There was a suggestion this week, and one that reached interested ears within the Scotland camp, that all is not well with the Nationalmannschaft. Mark McGhee heard it from friends in Germany where he long ago spent 18 happy months with Hamburg.
The problem for McGhee and Scotland is that everything is relative. What McGhee and Gordon Strachan would give for Joachim Löw’s problems. What any international manager wouldn’t give for Löw’s problems.
Pre-Georgia the visit of Germany to Glasgow for Monday night’s Group D qualifier had the look of a fixture to be savoured, a full house at Hampden for the visit of the world champions. Now, post the disastrous trip to Tbilisi, it has the feel of one to be feared. The contrast between the timidity of Scotland and the pace, skill, slickness and physicality of Germany’s end-to-end encounter with Poland in Frankfurt a few hours later was acute. Germany’s year of living absent-mindedly, meandering from a defeat in Poland, to a draw at home to Ireland, appears behind them.
It was a chastened Scotland squad that slipped back into their training base as the country was waking up, heavy headed after the grim night before. The similarities between the national side’s meekness in Georgia and Celtic’s exit from the Champions League a week earlier have made for uncomfortable viewing for all who care about Scottish football.
There is a clamour for Leigh Griffiths, free-scoring for Celtic, to start on Monday in place of Steven Fletcher, but it is the experience and leadership of Darren Fletcher that would seem more necessary against the Germans, with Scott Brown peripheral in Georgia.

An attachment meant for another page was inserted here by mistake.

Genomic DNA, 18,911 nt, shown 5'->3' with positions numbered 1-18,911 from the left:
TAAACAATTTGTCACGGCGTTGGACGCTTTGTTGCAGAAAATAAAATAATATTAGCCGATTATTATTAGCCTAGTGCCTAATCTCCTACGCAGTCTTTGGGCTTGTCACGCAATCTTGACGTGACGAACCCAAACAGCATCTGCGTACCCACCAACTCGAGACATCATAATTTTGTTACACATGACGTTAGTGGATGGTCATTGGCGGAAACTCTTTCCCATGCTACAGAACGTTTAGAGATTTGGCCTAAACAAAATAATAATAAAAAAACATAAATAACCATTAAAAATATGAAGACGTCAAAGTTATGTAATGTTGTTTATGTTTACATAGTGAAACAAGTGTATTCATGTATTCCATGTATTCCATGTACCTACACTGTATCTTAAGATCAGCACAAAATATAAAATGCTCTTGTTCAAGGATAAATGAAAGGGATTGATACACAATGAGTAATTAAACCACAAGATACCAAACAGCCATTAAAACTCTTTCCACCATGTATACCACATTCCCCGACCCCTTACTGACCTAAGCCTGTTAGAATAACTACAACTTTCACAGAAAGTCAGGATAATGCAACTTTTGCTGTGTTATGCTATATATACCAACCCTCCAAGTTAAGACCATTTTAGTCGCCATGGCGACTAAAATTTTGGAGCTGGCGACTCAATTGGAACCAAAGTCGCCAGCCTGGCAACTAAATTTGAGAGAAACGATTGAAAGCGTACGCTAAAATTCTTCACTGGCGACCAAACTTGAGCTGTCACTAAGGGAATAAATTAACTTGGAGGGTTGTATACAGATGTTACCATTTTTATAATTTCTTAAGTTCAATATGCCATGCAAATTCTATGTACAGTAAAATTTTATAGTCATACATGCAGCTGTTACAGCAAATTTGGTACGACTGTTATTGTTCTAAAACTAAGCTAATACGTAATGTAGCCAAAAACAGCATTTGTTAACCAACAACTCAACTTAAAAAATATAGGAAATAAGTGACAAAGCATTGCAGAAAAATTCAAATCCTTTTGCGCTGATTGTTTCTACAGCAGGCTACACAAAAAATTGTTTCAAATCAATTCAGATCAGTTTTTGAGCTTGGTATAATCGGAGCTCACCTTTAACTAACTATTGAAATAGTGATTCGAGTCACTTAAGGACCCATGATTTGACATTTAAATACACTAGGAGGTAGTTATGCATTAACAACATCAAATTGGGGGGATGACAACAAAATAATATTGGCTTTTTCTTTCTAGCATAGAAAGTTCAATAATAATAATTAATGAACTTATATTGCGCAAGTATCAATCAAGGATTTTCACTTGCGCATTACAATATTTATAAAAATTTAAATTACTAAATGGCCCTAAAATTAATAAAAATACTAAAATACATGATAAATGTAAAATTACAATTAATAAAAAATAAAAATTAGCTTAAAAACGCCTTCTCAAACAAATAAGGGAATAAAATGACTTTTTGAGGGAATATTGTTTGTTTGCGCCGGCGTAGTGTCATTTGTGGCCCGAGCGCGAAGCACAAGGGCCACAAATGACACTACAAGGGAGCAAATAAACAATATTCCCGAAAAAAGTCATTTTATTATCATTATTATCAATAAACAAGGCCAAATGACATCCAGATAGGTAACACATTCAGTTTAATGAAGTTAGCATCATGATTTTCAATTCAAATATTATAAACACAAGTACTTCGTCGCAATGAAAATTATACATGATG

“We have had a bump and need to get on with it,” said Strachan. “I have got every confidence in the players to get themselves organised, refreshed and look forward to the challenge. The players want to put on a great performance on Monday and it will have to be a great performance to get the points.”
Great, and then some. McGhee was not misinformed about grumbles in Germany. The players themselves have been open about the struggle to refocus after conquering the world; Mats Hummels has spoken of how he struggled with his weight last season having over indulged off the pitch in the wake of victory in Brazil. Against Poland, there were signs that the swashbuckling seven-oners of Belo Horizonte, absent from the first half of the Group D programme, were well down the road to recovery.
“We still need to be a bit more stable,” Thomas Müller suggested. “We should not make so many individual mistakes. We must keep working at it.”
His manager was impressed with his side againstPoland , a strong team with a consistent goal threat in Robert Lewandowski. “We succeeded with a series of combinations and a great positioning game to win. The Scots lost to Georgia and so at home, if they want to have a chance of qualifying, they must invest more in attack. We will remain equally focused in Scotland and win that game as well,”said Löw.
It is hard to argue with that. Germany are not impregnable – Liverpool’s Emre Can was far from convincing on his debut at right-back – and the Poles created a succession of chances.
The Poles follow Germany to Glasgow next month, having played Gibraltar. With Ireland hosting Georgia, defeat for Scotland could leave them dangerously adrift before October’s final two rounds.Reuse content